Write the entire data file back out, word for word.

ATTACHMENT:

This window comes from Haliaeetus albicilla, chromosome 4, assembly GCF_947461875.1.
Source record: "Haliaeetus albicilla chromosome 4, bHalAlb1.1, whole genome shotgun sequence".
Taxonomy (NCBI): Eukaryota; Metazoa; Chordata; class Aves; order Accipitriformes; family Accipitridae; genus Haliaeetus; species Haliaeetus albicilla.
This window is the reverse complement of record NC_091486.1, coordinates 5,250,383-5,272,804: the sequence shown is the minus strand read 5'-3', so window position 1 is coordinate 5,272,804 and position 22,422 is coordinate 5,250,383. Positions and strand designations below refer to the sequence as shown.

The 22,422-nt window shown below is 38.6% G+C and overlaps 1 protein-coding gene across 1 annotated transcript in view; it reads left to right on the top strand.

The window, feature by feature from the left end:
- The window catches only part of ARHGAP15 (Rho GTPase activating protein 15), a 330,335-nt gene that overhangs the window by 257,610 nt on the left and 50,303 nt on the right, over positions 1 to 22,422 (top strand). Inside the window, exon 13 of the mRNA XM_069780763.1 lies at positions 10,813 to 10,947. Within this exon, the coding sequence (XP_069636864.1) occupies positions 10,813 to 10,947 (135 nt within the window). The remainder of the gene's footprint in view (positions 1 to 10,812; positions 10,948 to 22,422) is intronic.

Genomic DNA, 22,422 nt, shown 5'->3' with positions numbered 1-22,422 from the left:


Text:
This window comes from Haliaeetus albicilla, chromosome 4, assembly GCF_947461875.1.
Source record: "Haliaeetus albicilla chromosome 4, bHalAlb1.1, whole genome shotgun sequence".
Taxonomy (NCBI): Eukaryota; Metazoa; Chordata; class Aves; order Accipitriformes; family Accipitridae; genus Haliaeetus; species Haliaeetus albicilla.
This window is the reverse complement of record NC_091486.1, coordinates 5,250,383-5,272,804: the sequence shown is the minus strand read 5'-3', so window position 1 is coordinate 5,272,804 and position 22,422 is coordinate 5,250,383. Positions and strand designations below refer to the sequence as shown.

The 22,422-nt window shown below is 38.6% G+C and overlaps 1 protein-coding gene across 1 annotated transcript in view; it reads left to right on the top strand.

The window, feature by feature from the left end:
- The window catches only part of ARHGAP15 (Rho GTPase activating protein 15), a 330,335-nt gene that overhangs the window by 257,610 nt on the left and 50,303 nt on the right, over positions 1 to 22,422 (top strand). Inside the window, exon 13 of the mRNA XM_069780763.1 lies at positions 10,813 to 10,947. Within this exon, the coding sequence (XP_069636864.1) occupies positions 10,813 to 10,947 (135 nt within the window). The remainder of the gene's footprint in view (positions 1 to 10,812; positions 10,948 to 22,422) is intronic.

Genomic DNA, 22,422 nt, shown 5'->3' with positions numbered 1-22,422 from the left: